Propane export terminal planned for Prince Rupert, B.C.

Rail cars of propane would roll through Terrace on CN's tracks

  • Jan. 27, 2016 6:00 a.m.

THE EQUIVALENT of 50-60 railcars a day of propane could be rolling through Terrace on CN’s main line daily by 2018 bound for Prince Rupert should an export terminal plan announced last week by Calgary-based AltaGas come to pass.

The terminal, to cost between $400 million and $600 million would be built on Ridley Island on land leased from the federal crown corporation Ridley Island Terminals which in turns leases it from the Prince Rupert Port Authority, another federal crown agency.

Up to 1.2 million tonnes a year of propane would be shipped to Asian markets by 2018 should AltaGas receive its required regulatory approvals.

It anticipates making a final investment decision later this year.

The company announced last year it was making progress on the project but its location only came to light last week.

We had been looking for a good site for years now on the West Coast and this one really seemed to be the best possible one for us as it’s an existing facility. There’s already a world class marine jetty. It’s brownfield, it’s on an existing industrial site, and we know Prince Rupert, our affiliate Pacific Northern Gas serves Prince Rupert,” said AltaGas executive vice-president John Lowe.

We like the area and it’s a really good fit for us.

AltaGas already has a propane export terminal in Washington State.

The fuel would come from Alberta and B.C. and the AltaGas already owns or is partners in processing facilities.

Whether the railcars would be added to CN’s regular train service or if they would be on dedicated trains has yet to be determined.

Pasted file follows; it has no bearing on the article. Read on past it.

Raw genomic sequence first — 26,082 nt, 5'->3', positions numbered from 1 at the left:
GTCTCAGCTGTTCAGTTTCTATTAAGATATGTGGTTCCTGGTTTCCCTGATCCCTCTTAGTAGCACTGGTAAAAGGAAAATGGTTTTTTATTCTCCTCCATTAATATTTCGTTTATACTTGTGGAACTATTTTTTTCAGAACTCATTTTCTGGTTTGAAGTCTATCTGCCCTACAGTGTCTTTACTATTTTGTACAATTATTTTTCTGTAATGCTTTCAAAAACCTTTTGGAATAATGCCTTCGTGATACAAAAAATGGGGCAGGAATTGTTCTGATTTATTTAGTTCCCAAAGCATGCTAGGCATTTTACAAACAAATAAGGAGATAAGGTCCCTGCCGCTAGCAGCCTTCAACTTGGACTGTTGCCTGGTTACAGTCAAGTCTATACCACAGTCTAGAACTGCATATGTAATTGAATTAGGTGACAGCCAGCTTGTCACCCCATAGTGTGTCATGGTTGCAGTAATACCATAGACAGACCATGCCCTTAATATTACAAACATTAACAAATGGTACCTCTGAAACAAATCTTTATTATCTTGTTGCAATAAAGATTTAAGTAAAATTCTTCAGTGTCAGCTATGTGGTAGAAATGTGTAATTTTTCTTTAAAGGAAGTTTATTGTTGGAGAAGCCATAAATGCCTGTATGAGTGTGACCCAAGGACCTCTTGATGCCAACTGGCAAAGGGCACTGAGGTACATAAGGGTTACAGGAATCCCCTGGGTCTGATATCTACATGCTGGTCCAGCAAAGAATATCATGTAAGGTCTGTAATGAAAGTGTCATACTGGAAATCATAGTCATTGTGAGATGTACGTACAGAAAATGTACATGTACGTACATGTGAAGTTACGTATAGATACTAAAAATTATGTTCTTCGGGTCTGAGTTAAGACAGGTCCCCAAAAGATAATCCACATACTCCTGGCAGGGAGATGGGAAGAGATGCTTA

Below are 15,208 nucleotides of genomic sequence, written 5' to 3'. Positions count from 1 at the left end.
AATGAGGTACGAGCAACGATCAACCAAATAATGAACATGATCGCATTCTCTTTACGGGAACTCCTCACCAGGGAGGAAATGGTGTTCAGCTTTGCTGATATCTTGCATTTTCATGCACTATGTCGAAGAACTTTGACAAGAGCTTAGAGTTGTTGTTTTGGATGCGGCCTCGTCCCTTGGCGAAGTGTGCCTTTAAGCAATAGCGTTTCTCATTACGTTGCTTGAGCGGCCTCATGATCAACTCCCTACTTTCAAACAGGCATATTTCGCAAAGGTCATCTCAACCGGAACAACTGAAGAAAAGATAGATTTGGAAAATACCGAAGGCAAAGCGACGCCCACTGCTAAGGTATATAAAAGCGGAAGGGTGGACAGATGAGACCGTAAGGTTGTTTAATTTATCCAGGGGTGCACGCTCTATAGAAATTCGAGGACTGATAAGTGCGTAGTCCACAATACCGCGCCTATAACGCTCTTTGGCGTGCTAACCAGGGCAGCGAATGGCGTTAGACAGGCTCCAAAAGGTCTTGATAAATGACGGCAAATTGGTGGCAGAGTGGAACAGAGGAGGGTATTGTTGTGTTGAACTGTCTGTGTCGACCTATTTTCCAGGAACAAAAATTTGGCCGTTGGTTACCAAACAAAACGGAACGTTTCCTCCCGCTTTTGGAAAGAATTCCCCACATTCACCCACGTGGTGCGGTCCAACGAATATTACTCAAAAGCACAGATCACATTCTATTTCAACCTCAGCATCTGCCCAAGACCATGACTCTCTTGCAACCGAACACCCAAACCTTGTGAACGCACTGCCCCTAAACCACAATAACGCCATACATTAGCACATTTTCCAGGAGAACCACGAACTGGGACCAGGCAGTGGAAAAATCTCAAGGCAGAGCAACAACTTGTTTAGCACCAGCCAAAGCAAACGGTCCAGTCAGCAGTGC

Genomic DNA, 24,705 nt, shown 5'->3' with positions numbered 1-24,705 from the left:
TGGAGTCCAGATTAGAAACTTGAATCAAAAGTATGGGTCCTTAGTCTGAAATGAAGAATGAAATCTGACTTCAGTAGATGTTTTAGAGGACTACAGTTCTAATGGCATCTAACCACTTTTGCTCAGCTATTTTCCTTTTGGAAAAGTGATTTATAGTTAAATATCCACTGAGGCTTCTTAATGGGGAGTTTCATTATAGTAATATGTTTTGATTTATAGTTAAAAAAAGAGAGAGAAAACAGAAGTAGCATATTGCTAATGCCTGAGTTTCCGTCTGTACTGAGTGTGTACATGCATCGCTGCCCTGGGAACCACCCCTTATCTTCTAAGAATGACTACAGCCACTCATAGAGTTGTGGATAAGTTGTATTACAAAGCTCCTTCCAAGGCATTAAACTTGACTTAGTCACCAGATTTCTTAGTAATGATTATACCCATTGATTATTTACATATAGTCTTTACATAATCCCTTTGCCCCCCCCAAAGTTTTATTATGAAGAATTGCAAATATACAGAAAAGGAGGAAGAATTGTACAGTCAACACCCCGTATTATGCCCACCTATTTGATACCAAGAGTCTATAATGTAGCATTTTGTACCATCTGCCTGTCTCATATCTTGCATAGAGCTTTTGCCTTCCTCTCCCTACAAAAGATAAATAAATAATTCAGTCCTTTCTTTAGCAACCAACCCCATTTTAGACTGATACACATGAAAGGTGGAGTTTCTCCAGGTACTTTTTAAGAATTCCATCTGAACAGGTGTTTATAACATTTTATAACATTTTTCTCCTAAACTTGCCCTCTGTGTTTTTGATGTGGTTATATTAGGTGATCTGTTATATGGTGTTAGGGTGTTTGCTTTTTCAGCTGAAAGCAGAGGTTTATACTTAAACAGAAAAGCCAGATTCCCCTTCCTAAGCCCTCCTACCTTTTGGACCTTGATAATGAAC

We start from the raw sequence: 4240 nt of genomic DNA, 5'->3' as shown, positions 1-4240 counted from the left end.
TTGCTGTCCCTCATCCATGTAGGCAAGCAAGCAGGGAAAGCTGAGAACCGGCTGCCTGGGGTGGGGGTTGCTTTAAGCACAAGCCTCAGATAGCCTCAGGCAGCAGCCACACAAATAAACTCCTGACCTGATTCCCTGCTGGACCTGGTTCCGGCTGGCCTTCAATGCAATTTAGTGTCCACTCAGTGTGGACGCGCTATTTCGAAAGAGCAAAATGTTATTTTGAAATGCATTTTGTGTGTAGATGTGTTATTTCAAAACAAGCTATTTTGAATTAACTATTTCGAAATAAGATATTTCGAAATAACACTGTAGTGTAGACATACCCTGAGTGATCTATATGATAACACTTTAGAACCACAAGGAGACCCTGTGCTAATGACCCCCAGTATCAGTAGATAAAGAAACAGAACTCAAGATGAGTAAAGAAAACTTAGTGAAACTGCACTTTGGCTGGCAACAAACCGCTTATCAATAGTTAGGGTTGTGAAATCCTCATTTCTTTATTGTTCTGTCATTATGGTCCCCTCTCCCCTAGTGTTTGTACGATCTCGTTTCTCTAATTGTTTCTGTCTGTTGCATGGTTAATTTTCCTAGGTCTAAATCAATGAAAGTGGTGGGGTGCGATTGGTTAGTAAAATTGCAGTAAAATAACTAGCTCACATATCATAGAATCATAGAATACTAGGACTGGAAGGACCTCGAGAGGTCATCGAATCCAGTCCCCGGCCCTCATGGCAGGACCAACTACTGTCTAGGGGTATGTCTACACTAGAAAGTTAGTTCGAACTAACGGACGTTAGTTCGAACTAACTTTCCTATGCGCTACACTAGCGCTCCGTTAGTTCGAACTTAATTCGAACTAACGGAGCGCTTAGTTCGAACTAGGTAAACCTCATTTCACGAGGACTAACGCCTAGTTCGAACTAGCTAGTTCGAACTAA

AltaGas says it has completed preliminary engineering and the front end engineering and design study has begun.

It is already in talks with regional First Nations and regulatory officials.

Should the terminal be constructed, it would add considerably to the AltaGas footprint in northwestern B.C.

It spent $1 billion to build three run-of-river hydroelectric projects along the Iskut River northeast of B.C., the last of which was completed and in operation as of late last year.

Power generated there is fed into the provincial power grid through BC Hydro’s Northwest Transmission Line.

Its purchase of regional natural gas utility Pacific Northern Gas came in 2011, providing it with an existing natural gas pipeline it hopes to leverage into at least one small liquefied natural gas (LNG) plant near Kitimat called Douglas Channel LNG.

One of its partners in that project, Indemitsu of Japan, is also a partner with AltaGas in a second potential LNG plant in the same area as the Douglas Channel LNG project called Triton.

Formed in 1994, AltaGas now has operating assets worth more than $8 billion.

(With files from The Northern View, Prince Rupert, B.C.)










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